Convicted Tucson child-killer Frank Atwood put to death

Atwood kidnapped and killed 8-year-old Vicki Lynne Hoskinson in 1984
Convicted Tucson child-killer Frank Atwood was executed by lethal injection Wednesday, June 8.
Published: Jun. 8, 2022 at 5:49 AM MST|Updated: Jun. 8, 2022 at 5:25 PM MST
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FLORENCE, Ariz. (KOLD News 13) - Convicted Tucson child-killer Frank Atwood was executed by lethal injection Wednesday, June 8.

Atwood, 66, was declared dead at 10:16 a.m.

The U.S. Supreme Court cleared the way for Atwood’s execution after rejecting a final appeal by his lawyers earlier in the morning. Two other appeals were rejected Tuesday night.

Atwood was convicted of kidnapping and murdering 8-year-old Vicki Lynne Hoskinson in Tucson in 1984.

Vicki’s mother Debbie Carlson was at the execution and spoke afterward.

“Vicki was a vibrant little girl with an infectious laugh and a smile that melted your heart,” Debbie said. “Her royal blue eyes reflected an old soul full of wisdom and her freckled nose was unique and we are blessed to see it in our grandchildren today. Vicki was a feisty little one that always kept you on your toes and will forever be known as Dennis the Menace, giggling all the way.”

Debbie said the execution marked final justice for her daughter.

“Vicki, I want you to be free little one,” she said. “Rest easy our precious little girl, may your spirit soar as it continues to live with us, in us and through us forever.”

Arizona Attorney General Mark Brnovich was there to support the family.

“To an innocent child whose life was brutally taken and a family that has had to endure decades of suffering, Arizonans will never forget,” said Attorney General Mark Brnovich. “Today, we remember Vicki Lynne and stand together with her loved ones and the Tucson community as their unwavering quest for justice is finally realized.”

Vicki Lynne Hoskinson was 8-year-old when she was killed in Tucson in 1984.
Vicki Lynne Hoskinson was 8-year-old when she was killed in Tucson in 1984.(Arizona Department of Corrections)

Hoskinson was riding her bike home after mailing a birthday card to her aunt when Atwood kidnapped and killed her before dumping her body in a desert area off Ina Road.

Debbie said the day her daughter disappeared has haunted this family for nearly four decades.

“To my sister Lori, I know you have carried a burden all these years since Vicki was taken on your birthday,” she said. “Please know Vicki would want you to fully celebrate your birthday and not look back, I hope now you can finally fully feel the joy of that day now that it’s set free.”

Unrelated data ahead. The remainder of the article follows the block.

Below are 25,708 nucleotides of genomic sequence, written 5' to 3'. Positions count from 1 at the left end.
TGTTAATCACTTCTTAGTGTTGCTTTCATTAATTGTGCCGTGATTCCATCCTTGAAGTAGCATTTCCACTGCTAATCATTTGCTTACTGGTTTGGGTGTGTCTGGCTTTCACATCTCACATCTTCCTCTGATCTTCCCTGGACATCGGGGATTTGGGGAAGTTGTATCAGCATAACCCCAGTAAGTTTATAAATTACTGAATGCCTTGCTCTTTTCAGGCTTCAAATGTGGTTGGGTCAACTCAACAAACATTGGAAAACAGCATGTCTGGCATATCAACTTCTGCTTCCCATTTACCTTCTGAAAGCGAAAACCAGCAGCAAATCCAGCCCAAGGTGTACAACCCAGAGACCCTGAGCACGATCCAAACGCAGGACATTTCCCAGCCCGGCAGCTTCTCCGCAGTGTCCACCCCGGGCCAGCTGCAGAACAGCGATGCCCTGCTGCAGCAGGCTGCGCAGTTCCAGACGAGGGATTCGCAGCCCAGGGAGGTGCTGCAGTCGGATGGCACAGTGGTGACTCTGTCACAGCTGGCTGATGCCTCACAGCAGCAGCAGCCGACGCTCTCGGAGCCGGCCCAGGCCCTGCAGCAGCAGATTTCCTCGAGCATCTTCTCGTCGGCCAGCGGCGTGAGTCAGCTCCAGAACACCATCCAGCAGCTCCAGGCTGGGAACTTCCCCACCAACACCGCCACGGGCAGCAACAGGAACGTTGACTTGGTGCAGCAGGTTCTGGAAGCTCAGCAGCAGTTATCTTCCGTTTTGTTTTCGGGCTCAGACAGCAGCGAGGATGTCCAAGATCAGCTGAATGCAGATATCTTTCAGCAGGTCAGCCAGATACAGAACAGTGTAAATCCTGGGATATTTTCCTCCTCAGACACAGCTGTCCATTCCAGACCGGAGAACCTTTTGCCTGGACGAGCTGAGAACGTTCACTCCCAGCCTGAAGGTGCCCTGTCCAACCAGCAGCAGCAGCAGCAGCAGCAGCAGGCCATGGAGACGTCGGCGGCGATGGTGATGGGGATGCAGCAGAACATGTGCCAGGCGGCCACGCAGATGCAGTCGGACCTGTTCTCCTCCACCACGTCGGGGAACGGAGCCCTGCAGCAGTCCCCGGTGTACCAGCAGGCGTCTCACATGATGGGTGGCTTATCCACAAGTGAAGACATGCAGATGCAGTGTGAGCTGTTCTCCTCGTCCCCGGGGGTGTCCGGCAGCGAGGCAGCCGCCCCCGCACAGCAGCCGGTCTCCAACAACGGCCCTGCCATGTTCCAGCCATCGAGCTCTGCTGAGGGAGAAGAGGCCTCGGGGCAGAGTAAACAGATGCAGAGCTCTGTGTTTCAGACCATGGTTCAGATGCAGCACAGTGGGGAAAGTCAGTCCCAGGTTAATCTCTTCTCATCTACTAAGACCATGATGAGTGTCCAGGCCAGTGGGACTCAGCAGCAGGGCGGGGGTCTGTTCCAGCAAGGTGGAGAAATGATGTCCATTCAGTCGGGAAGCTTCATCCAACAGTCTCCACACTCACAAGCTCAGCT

Atwood fled to Texas, but was arrested days later on a kidnapping charge. Hoskinson’s body was found by a hiker in April 1985 and Atwood was charged with murder.

Investigators were able to secure a conviction in the case by matching pink paint from Hoskinson’s bike to Atwood’s vehicle. They also found nickel plating from Atwood’s car on the bike.

Officials believe Atwood ran Hoskinson over with his vehicle before kidnapping her.

An older photo of Frank Atwood.
An older photo of Frank Atwood.(Arizona Department of Corrections)

For the first time during a state execution, a priest stood in the chamber, with his hand on Atwood.

KOLD News 13′s Bud Foster was selected as a witness to the execution.

KOLD News 13′s Bud Foster was there and said Atwood appeared calm and on several occasions looked at his wife. He said the only sound that came from that witness room was that of Atwood’s wife crying.

“He would look over at her and smile,” Foster said of Atwood. “He seemed to accept his fate. He did not apologize in his final words.”

Foster, who has witnessed other executions, said the process of setting up IVs into Atwood for the lethal injection went smoothly and that “it was probably the most peaceful of any of the executions that I witnessed in the past.”

Before Hoskinson’s death, Atwood was convicted of kidnapping and lewd and lascivious acts in California. Both victims were children. In May 1984, he was paroled and moved to Tucson, which was a violation of his parole.

According to the Arizona Department of Corrections, Atwood’s last meal was served Tuesday night. It consisted of salami, mustard, peanut butter, jelly, bread, a bag of chips and water.

Atwood, who has maintained his innocence, did not apologize to Hoskinson’s family. His final statement is below.

“Thank you precious father for coming today, and shepherding me into the faith,” he said. “I want to thank my beautiful wife, who has loved me with everything she has. I want to thank my friends, and legal team, and most of all Jesus Christ, through this unfair judicial process that led to my salvation. I pray the Lord will have mercy on all of us, and that the Lord will have mercy on me.”

Joseph Perkovich, one of Atwood’s attorneys, said in a statement that the execution doesn’t resolve what he said were unanswered questions about the case.

“The state of Arizona executed Frank Atwood despite lingering doubts about his guilt,” Perkovich said. “The case against Frank was purely circumstantial and significant evidence pointed to another suspect.”

Atwood’s execution was the second carried out by Arizona in less than a month. Clarence Dixon, convicted of killing an Arizona State University student in 1978, died by lethal injection on May 11.

Before Dixon, Arizona had not carried out an execution in almost a decade.

A big reason for that gap was the botched execution of Joseph Wood in 2004. It took Wood nearly two hours to be pronounced dead after being injected with a lethal dose of drugs.

There are 111 inmates remaining on Arizona’s death row.

Frank Atwood was executed Wednesday, June 8, for killing a Tucson girl almost four decades ago.

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